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J.F. Kelly, Jr. - Contributor
Kelly, Jr. is a retired Navy Captain and bank executive who
writes on current events and military subjects. He is a resident
of Coronado, California. [go to Kelly index]
Media Gets It Wrong... Again
Bias leading to sinking credibility…
[J. F. Kelly, Jr.] 5/26/05
As nearly everyone knows, newspaper and news magazine readership
is declining. It is tempting for critics of the mainstream media
like myself to blame the decline on reader dissatisfaction over
what we perceive as an excessively liberal, anti-administration
bias and on recent egregious examples of poor reporting and shoddy
As satisfying as that might be, it would be unfair. Readership
is down because Americans are reading less; less, at least, of
any printed material with a modicum of intellectual content.
Fewer than half of American adults read a newspaper on a daily
basis. As Americans have grown fatter, news magazines have grown
thinner. While talk radio, television and the internet undoubtedly
have played a major role in this, declining reading skills have
probably contributed as well. At the same time, the ratings of
the large network TV news shows also have been declining.
But even among loyal
newspaper readers and habitual viewers of the TV network news
shows like myself, there is growing concern
over bias and inaccuracy, exacerbated by the recent Dan Rather/CBS
and Newsweek fiascoes. Rather’s eagerness to report a story,
which, if true, would have reflected negatively on George W.
Bush and his campaign for reelection, ended up backfiring when
shown to be unsubstantiated. Newsweek’s gossipy and equally
unsubstantiated report regarding alleged desecration of the Koran
reflected the magazine’s willingness to rush to judgment
on something that might reflect badly on the military or the
war. These examples came at a time when the credibility of the
press was already suspect.
Talk show hosts had a field day, putting the blame for the
rioting in Afghanistan squarely on Newsweek. To be sure, the
magazine deserved condemnation for its irresponsibility for publishing
an unsubstantiated piece that it should have known would likely
inflame militant Muslim crazies. But the blame for the rioting,
deaths and destruction that followed, as well as the damage to
relations between the United States and the Muslim world, belongs
to the fanatics who rioted in the name of Allah, not the Newsweek editors.
a contributing editor at Newsweek, went to great lengths in
an op-ed piece in the Wall Street Journal to
explain Muslim sensitivities regarding the Koran, or Qur’an,
as culturally sensitive publications have taken to spelling it.
It is not, he said, just the equivalent of the Christian bible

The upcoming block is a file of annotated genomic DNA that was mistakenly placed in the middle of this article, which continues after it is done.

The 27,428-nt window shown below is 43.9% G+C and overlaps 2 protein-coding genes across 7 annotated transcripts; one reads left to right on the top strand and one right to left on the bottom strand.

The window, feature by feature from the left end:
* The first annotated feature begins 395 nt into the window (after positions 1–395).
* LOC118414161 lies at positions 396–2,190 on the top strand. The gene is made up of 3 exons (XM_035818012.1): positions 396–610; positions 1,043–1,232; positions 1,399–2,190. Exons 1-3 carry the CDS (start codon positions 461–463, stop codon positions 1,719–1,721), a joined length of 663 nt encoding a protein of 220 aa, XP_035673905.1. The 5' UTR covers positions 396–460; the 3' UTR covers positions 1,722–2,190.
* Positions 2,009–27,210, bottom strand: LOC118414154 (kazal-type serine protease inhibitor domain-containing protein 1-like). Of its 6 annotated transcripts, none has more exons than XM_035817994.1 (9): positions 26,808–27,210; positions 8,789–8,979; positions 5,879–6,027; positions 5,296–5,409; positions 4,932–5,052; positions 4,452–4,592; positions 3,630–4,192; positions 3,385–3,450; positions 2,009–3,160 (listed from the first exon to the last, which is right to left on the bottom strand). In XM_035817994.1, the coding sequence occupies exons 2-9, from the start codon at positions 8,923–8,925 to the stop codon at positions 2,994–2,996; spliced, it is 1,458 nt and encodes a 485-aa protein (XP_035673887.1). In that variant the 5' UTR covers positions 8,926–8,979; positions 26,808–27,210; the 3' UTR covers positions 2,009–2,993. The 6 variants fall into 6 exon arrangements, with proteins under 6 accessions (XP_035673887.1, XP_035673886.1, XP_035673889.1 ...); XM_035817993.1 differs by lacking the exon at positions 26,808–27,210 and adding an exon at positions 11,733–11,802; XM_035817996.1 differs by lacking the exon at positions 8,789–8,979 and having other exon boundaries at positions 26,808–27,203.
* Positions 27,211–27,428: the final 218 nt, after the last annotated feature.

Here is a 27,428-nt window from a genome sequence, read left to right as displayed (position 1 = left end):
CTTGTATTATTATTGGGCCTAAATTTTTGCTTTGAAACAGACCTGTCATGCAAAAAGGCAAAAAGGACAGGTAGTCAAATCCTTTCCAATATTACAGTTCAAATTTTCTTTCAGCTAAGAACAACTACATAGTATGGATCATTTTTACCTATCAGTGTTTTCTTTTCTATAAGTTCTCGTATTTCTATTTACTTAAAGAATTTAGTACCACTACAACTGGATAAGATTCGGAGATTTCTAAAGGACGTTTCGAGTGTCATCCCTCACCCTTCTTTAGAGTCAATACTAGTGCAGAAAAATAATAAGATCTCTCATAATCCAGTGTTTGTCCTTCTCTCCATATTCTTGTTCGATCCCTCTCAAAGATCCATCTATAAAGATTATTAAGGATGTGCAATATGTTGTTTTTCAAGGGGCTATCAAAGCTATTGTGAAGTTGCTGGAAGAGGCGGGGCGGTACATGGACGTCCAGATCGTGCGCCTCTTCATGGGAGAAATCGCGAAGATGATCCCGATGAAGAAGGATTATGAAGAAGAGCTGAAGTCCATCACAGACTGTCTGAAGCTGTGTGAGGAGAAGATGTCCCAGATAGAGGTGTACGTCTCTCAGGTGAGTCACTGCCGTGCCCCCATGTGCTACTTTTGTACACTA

but rather more like the Jewish Torah, revealed orally on Mt.
Sinai. It is more than just a holy book, he continues. It is
to Muslims rather what Christ is to Christians.
I don’t recall Christians rioting and
killing when Andres Serano immersed a crucifix in urine and called
it art or when the Brooklyn Museum exhibited a “work” depicting
the mother of Christ covered in elephant dung. It’s acceptable,
apparently, that bibles are banned in such places as Saudi Arabia
and that Christians can be executed for distributing them or
even for possessing more than one. Anyone can practice any religion
freely in the United States but Christians, Jews, Hindus and
others are forbidden to practice theirs in many Muslim and Arab
lands including some we consider allies. Schools in Saudi Arabia
and elsewhere are still permitted to teach their children to
hate Christian and Jews as the moral equivalent of animals, unclean
and subhuman. Yet a piece of unsubstantiated gossip buried in
a newsmagazine can provoke Muslims to riot and kill in the name
of their religion.
We hear endlessly
that Islam is a religion of peace. You could have fooled me.
Yes, I know that the beheadings, kidnappings
and hate speech directed against Americans are all the work of
the militants and extremists who don’t speak for the majority
of Muslims who are peaceful. But where is the outrage on the
part of these peaceful Muslims? How is it that they continue
to allow an extreme minority to highjack and disgrace their religion?
Newsweek is guilty
of lousy journalism. In its eagerness to publish anything negative
about he military, it instead damaged
its own credibility. Far worse than the misguided Rather report,
which actually helped reelect its intended victim, Newsweek’s
blunder was seized upon as an excuse to kill people. But let’s
put the real blame for the riots where it belongs: on the murderers
and fanatics who hate and kill in the name of their god and who
really need no excuses to do so. tOR
2005 J. F. Kelly, Jr.